MQTT Sparkplug Solution for Industrial IoT Using EMQX & Neuron
Table of Contents
Sparkplug is an MQTT-base communication protocol designed specifically for industrial automation and IoT applications. To implement a Sparkplug solution, two essential components must be in place. One is an MQTT broker for message distribution and management; the other is an edge node to connect local devices to the broker to enable real-time data processing and analysis.
In this article, we will use EMQX, an open-source distributed MQTT broker, and Neuron, an edge IIoT connectivity server, to provide a scalable and robust platform for building Sparkplug solutions. We will delve into the architecture of Sparkplug solution and the roles that EMQX and Neuron play.
The Role of EMQX
EMQX is used to create an MQTT topic namespace that conforms to the Sparkplug specification. The Sparkplug namespace defines the structure and content of the MQTT messages that device will publish and subscribe to. EMQX ensures that all messages sent to and received from the Sparkplug namespace are properly formatted and conform to the Sparkplug specification.
Learn more about EMQX: EMQX Enterprise: Enterprise MQTT Platform At Scale
The Role of Neuron
Neuron is used to connect edge devices to the Sparkplug namespace on the EMQX broker. Neuron acts as a gateway, collecting data from local sensors and controllers and publishing it to EMQX using the Sparkplug payload format. Neuron also subscribes to messages in the Sparkplug namespace and forwards them to local devices as needed.
Learn more about Neuron: Neuron: Industrial IoT Connectivity Server
The New Role of EMQX and Neuron Together
EMQX and Neuron can be used together to create a unified namespace for industrial IoT applications. A unified namespace is a common naming convention for MQTT topics that allows devices and applications to communicate with each other regardless of location or protocol. All devices and applications use the same MQTT topic hierarchy based on a common set of naming conventions and data models. This allows devices to discover and communicate with each other without the need for complex routing or translation mechanism.
EMQX can be configured to support a unified namespace by defining a topic hierarchy that conforms to the naming conventions and data models used by the devices and applications in the system. For example, the topic hierarchy could include topics for device data, control commands, alarms, and events, all organized in a standardized way that allows devices and applications to discover and interact with each other.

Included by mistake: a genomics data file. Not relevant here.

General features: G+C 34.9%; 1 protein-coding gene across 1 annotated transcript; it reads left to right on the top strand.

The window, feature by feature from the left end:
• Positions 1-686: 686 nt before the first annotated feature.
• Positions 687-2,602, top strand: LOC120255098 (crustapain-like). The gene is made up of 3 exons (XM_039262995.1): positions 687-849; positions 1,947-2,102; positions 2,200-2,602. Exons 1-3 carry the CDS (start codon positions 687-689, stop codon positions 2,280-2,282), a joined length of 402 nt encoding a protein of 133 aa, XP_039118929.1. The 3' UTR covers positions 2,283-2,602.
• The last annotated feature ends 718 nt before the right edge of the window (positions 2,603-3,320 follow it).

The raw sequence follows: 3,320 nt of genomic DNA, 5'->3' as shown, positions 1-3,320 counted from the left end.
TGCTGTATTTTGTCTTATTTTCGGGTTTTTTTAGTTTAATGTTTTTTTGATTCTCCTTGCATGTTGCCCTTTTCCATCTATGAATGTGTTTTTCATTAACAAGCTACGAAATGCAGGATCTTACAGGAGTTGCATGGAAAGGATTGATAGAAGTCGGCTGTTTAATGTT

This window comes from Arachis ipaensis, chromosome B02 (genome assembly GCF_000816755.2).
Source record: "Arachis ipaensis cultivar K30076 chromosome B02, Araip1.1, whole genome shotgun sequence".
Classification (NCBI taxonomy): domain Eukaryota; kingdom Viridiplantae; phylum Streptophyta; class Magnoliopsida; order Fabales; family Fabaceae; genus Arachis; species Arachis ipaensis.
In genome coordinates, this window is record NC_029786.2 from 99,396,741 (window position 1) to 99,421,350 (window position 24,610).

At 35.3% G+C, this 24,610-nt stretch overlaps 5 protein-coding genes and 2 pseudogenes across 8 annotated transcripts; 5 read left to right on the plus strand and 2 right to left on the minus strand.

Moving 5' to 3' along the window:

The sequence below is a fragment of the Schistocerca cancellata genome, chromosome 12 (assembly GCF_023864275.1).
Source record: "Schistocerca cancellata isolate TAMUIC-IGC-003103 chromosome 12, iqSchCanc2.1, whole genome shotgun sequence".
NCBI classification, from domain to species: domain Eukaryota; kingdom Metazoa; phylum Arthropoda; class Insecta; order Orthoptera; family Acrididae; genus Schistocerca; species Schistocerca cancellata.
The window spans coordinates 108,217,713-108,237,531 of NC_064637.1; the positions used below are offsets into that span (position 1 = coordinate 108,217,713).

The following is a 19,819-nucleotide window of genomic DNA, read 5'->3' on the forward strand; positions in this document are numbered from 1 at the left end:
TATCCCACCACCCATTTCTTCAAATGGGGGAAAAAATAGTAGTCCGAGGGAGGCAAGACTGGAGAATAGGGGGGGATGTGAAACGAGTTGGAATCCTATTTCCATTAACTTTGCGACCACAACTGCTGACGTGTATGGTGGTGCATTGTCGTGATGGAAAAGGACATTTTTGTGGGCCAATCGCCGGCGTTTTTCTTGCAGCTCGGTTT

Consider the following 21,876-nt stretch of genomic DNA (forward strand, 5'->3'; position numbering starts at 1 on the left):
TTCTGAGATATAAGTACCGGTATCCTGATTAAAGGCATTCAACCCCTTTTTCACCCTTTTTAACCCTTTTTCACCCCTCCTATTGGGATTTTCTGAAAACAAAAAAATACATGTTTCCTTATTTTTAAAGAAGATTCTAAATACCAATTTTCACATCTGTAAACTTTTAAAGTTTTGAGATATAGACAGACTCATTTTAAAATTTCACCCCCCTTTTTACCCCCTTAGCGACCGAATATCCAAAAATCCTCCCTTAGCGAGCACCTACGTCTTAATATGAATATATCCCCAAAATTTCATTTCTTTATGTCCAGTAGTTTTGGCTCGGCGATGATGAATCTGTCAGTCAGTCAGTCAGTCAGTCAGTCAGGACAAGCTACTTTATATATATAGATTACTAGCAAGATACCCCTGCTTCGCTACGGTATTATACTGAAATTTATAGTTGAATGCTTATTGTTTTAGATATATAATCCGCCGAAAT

Neuron can be configured to support a unified namespace by using the same naming conventions and data models as the MQTT broker. This allows Neuron to integrate seamlessly with the rest of the IoT system, enabling devices to communicate across locations and protocols.
Sparkplug Solution Architecture
The MQTT Sparkplug solution using EMQX and Neuron can be designed as a three-tier architecture. All devices and applications equally connected to a unified namespace in the diagram above can be classified into two layers. The bottom layer is the data producers, while the top layer is the data consumers. The middle layer is where EMQX and Neuron facilitate data exchange between data producers and consumers.
- The Automation Layer: This layer consists of devices and applications that produce large amounts of raw and unstructured data during automated production. These devices and applications can be located on the factory floor and data center.
- The Unified Namespace Layer: This layer consists of an EMQX MQTT broker and a Neuron gateway, where Neuron assists the sensors or devices in publishing the Sparkplug message to the EMQX, which receives the data from the producers and forwards it to the subscribers. EMQX is responsible for maintaining the state of the system, including the devices and their associated data.
- The Application Layer: This layer consists of applications that consume data from the unified namespace layer and use it to perform analysis, monitoring, control, and other functions. These applications can be located on-premises or in the cloud, depending on the requirements of the system.